Friday, August 29, 2008

Ramblings on Classroom Behavior

FrumTeacher posted a blog after having a rough day, she was looking for advice on dealing with miscreants in the classroom. I blathered on for several hundred words and decided to repost here.

I heard Carol Tomlinson Univ of Va say in a workshop--"with a perfect match between curriculum and ability you would have no discipline problems in your classroom." Whether or not it is true it really made me think, “what if?”

As a veteran teacher I'll give you some of my ideas, maybe it'll give you something to think about and who knows something might work!

Start with the givens:
You aren't going to win in a power struggle.
They need to master the material (but remember teaching the material and making sure they know it are two different things).
They are going to be disruptive unless you can figure out how to change their behavior. They not going to enter class someday and say to themselves “Today I’ve decided to act like a civilized kid and respect my teacher, contribute in class, and do my best.”
They are acting the way they are for a reason; could be attention getting but most likely it's because the work is either too hard, too easy, too disconnected from what they are interested in, a misfit of teaching style to learning style, or habit (they've acted bad for so long they don't even think about it)
They have to stay in your class.
Parents may or may not be able to effect change, so you are on your own. (Plus I guess the parents have heard that song and dance for years now and haven’t been able to affect change.)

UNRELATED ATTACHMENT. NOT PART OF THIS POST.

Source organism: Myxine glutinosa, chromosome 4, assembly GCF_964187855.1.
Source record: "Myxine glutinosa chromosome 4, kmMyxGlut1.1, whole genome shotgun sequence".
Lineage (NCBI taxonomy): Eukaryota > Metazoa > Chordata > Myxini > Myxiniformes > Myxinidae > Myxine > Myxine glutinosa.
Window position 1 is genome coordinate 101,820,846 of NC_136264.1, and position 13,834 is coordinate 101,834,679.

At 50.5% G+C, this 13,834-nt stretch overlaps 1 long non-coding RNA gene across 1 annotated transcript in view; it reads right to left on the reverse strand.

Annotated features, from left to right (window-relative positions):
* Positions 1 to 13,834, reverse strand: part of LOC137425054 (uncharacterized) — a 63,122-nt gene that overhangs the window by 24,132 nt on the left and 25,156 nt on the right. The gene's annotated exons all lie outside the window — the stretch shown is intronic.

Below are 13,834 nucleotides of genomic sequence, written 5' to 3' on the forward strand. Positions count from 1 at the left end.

Things to think about:
What is their currency? What can you trade them for a modicum of appropriate behavior?
What do they know? What do they not know?
How do they want to get and make sense of the material?
What do they want to do with the material once they get it?
What is reasonable behavior?

Things to Do:
Get to know them WELL, why the heck are they acting that way? Force them to talk to you about how they feel about school and your class; find out if they act badly in everyone’s class or just yours.

Find out what would make school (or your class) better. Examples:
--Don't want to read the material outloud, let him read it silently.
--Don't want to read a novel; let him listen to it on an mp3.
--Doesn't want step by step instruction in math? Let him work independently without instruction.
--Work too hard, help after school.

Back to the currency---make a trade (contract) "you do what I need you to do with appropriate behavior and you'll get to do this (currency)". Examples: Work hard 4 days, I'll give you the fifth day to choose own activity, book, writing, draw, computer, etc. (better than acting out all 5 days) Screw up deals off for the week.

I'll just tell you this, nothing will chance if you don't address the problem. Here's a Dr Phil for you---"spend 5% of your time thinking about the problem and 95% of the time thinking about the solution".

Don't give up on them---and don't fall into the trap that many teachers fall into--and that's giving up and counting the days til the kid is out of your class. Take the high road.

How's that for pontificating!! Let me know if you try anything that works.

OK, I'm on a roll and have thought of several other things--

Give them respect and give them important classroom respondsibilities. Treat them like you would expect to be treated, don't belittle them and "call them out". Always praise the smallest of good things. Acknowledge them as people.